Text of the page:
• This is important as dysfunctional beliefs will differ: 1. depressed individuals: see themselves as gulity, the world as a threat and future as hopeless. 2. pain depressed Ps: see themselves as suffering, others should help and future has hope for a cure.
  • Dysfunctional beliefs include e.g. black and white thinking, projecting onto others and attributing positivity to chance.
  • Cooperative commitment and contracting throughout.
  • 1. Identify maladaptive beliefs.
  • 2. reconceptualisation and value laden goals are set.
  • 3. Skills are learnt and trialed.
  • 4. Maintenance, generalisation and relapse prevention.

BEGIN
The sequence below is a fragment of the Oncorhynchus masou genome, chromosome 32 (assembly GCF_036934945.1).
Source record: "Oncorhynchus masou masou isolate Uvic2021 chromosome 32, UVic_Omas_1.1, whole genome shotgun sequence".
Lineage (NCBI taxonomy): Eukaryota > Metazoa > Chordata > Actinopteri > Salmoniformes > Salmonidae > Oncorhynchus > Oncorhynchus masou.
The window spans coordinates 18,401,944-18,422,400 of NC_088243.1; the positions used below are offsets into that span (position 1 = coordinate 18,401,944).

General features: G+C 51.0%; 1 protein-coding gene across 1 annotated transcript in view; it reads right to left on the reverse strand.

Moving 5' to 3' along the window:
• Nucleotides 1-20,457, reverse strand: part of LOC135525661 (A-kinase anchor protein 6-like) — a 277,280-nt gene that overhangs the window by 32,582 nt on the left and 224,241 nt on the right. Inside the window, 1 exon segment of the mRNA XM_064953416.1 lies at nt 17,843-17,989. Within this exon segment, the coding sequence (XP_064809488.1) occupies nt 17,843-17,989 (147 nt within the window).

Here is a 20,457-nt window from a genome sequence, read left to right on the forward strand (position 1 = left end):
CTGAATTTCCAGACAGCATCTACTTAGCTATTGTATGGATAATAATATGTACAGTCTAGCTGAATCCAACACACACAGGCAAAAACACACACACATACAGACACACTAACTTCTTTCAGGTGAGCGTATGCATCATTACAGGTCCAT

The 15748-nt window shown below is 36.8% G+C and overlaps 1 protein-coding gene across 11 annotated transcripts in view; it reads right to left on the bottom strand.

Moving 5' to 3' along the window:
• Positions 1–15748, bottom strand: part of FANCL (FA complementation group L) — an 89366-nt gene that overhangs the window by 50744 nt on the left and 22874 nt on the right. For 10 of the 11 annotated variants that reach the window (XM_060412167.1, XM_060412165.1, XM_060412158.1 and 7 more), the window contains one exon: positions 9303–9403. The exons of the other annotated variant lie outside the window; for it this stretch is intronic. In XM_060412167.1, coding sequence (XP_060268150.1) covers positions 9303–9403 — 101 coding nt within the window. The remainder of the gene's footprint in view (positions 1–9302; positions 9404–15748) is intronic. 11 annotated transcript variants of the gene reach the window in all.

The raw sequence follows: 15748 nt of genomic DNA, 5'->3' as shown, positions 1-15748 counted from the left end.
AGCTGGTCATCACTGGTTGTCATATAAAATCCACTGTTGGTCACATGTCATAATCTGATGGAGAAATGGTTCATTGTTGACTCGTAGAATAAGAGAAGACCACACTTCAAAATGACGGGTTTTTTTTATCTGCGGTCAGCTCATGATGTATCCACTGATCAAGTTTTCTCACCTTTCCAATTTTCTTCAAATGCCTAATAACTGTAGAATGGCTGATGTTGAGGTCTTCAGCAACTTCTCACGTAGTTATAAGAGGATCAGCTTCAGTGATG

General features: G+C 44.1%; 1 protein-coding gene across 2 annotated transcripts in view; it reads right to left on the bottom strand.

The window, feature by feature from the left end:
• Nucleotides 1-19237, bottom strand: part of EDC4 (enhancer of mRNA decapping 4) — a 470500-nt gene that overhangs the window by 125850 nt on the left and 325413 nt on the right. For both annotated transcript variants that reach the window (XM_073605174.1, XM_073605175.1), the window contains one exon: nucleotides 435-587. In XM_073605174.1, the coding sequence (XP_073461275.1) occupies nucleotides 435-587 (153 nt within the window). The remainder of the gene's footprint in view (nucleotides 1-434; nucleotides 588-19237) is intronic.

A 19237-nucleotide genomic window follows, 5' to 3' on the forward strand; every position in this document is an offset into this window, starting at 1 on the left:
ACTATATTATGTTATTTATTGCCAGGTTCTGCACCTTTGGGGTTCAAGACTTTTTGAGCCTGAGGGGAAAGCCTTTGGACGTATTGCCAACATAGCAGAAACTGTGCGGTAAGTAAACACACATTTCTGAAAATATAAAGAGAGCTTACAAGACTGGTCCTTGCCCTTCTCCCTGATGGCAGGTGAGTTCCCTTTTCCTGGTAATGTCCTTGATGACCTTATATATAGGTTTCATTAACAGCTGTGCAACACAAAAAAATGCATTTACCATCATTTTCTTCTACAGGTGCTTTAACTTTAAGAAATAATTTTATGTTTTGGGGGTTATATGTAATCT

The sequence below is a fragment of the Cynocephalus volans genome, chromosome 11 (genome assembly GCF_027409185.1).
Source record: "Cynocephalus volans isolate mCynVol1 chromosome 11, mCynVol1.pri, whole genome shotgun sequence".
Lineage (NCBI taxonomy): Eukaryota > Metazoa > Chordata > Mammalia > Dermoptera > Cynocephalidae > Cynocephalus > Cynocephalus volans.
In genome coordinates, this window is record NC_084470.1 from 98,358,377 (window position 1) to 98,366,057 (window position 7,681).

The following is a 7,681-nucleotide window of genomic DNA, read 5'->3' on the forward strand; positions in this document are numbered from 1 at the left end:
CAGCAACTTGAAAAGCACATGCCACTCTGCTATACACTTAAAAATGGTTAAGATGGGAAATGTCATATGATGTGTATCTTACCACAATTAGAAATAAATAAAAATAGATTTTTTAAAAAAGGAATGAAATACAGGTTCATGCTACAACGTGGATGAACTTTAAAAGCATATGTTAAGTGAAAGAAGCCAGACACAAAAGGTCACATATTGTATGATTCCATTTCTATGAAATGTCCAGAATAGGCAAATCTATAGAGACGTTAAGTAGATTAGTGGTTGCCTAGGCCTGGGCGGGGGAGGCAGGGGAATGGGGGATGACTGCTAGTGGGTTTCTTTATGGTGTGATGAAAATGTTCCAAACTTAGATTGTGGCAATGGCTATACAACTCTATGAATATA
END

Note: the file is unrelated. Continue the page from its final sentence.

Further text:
• 5. Booster sessions and follow up. 
  • Eccleston et al. (2012) conducted a systematic review of 40 RCTs and 5000 Ps and found that CBT had a small to moderate effect imediately on disability, pain, mood and catastrophizing but all disapeared at follow up, apart from mood.
  • The studies included only had a 4.9/9 rating for quality. 
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In-vivo exposure

  • This treatment is based on the fear avoidance model of pain disorders. It is used to match Ps to a specific treatment program that is designed to suit them.
  • The fear avoidance model states that pain disorders occur in the following way: pain causes a fear of injury which causes a fear of activity which causes a lack of activity which causes disuse deconditioning syndrome which causes mental and physical deconditioning which adds to the pain.
  • In vivo exposure is based on the idea that exposure to activity will show Ps and allow them to experience the fact that their catastrophic beliefs about activity are incorrect.